Bioaccumulation of metals by Hyalella azteca exposed to contaminated sediments from the upper Clark Fork River, Montana

Environmental Toxicology and Chemistry
By: , and 

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Abstract

Macroinvertebrates contaminated with metals in the Clark Fork River of Montana have been demonstrated to be a potentially toxic component in the diet of trout Because sediment was the suspected source of metals to these invertebrates, bioaccumulation of As, Cd, Cu, Pb, and Zn from sediment was evaluated by exposing the amphipod Hyalella azteca for 28 d in the laboratory to samples of sediment collected from depositional areas of the Clark Fork River Benthic invertebrates collected from riffles adjacent to the depositional areas were also analyzed for metals The pattern of metal accumulation between laboratory-exposed and field-collected animals was similar, however, the concentrations of metals in laboratory exposed amphipods were often 50 to 75% less than were the concentrations of metals in the field collected invertebrates These findings indicate that sediment is a significant source of metals to invertebrates in the Clark Fork River Additional studies should be conducted to determine threshold concentrations for effects of dietary metals on fish Long-term monitoring of the river should include sampling benthic invertebrates for metal accumulation.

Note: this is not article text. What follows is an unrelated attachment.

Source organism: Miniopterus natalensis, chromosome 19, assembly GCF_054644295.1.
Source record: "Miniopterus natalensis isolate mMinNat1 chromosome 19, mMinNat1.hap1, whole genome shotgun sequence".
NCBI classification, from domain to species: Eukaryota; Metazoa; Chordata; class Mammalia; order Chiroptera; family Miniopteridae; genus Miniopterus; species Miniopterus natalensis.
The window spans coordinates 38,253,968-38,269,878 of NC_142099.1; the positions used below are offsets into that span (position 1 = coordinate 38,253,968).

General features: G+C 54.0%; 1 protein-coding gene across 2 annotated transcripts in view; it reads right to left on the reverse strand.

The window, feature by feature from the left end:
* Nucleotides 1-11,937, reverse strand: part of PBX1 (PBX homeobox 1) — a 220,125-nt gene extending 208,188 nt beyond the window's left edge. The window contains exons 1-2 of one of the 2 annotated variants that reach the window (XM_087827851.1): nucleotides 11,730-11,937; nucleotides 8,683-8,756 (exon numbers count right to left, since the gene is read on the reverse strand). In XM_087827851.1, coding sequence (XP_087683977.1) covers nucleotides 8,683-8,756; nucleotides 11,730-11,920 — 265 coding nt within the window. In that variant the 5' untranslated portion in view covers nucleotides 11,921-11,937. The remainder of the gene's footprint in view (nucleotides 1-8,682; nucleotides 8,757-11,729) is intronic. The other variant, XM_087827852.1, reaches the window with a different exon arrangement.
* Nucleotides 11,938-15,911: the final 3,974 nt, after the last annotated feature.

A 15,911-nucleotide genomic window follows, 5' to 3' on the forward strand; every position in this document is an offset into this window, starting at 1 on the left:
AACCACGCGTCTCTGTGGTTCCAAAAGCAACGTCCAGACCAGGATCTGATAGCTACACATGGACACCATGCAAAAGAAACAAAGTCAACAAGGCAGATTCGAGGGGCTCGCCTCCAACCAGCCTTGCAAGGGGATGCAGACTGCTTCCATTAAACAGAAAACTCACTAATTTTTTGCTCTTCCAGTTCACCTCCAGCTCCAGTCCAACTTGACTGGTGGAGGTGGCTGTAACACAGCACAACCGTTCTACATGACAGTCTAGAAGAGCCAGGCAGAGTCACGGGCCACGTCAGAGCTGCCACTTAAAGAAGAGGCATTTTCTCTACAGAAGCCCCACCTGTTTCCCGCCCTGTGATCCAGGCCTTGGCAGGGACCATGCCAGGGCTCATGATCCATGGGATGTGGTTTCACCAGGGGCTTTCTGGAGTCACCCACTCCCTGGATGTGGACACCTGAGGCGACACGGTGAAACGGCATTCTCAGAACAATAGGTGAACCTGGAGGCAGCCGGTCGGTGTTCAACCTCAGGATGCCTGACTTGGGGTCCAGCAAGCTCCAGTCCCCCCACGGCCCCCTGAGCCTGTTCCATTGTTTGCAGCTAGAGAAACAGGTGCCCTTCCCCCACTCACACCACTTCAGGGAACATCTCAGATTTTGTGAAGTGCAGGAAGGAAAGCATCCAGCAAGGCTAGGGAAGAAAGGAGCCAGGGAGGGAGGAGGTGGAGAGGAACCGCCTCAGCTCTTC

Additional publication details

Publication type Article
Publication Subtype Journal Article
Title Bioaccumulation of metals by Hyalella azteca exposed to contaminated sediments from the upper Clark Fork River, Montana
Series title Environmental Toxicology and Chemistry
DOI 10.1002/etc.5620131214
Volume 13
Issue 12
Year Published 1994
Language English
Publisher Wiley
Contributing office(s) Columbia Environmental Research Center
Description 8 p.
First page 2013
Last page 2020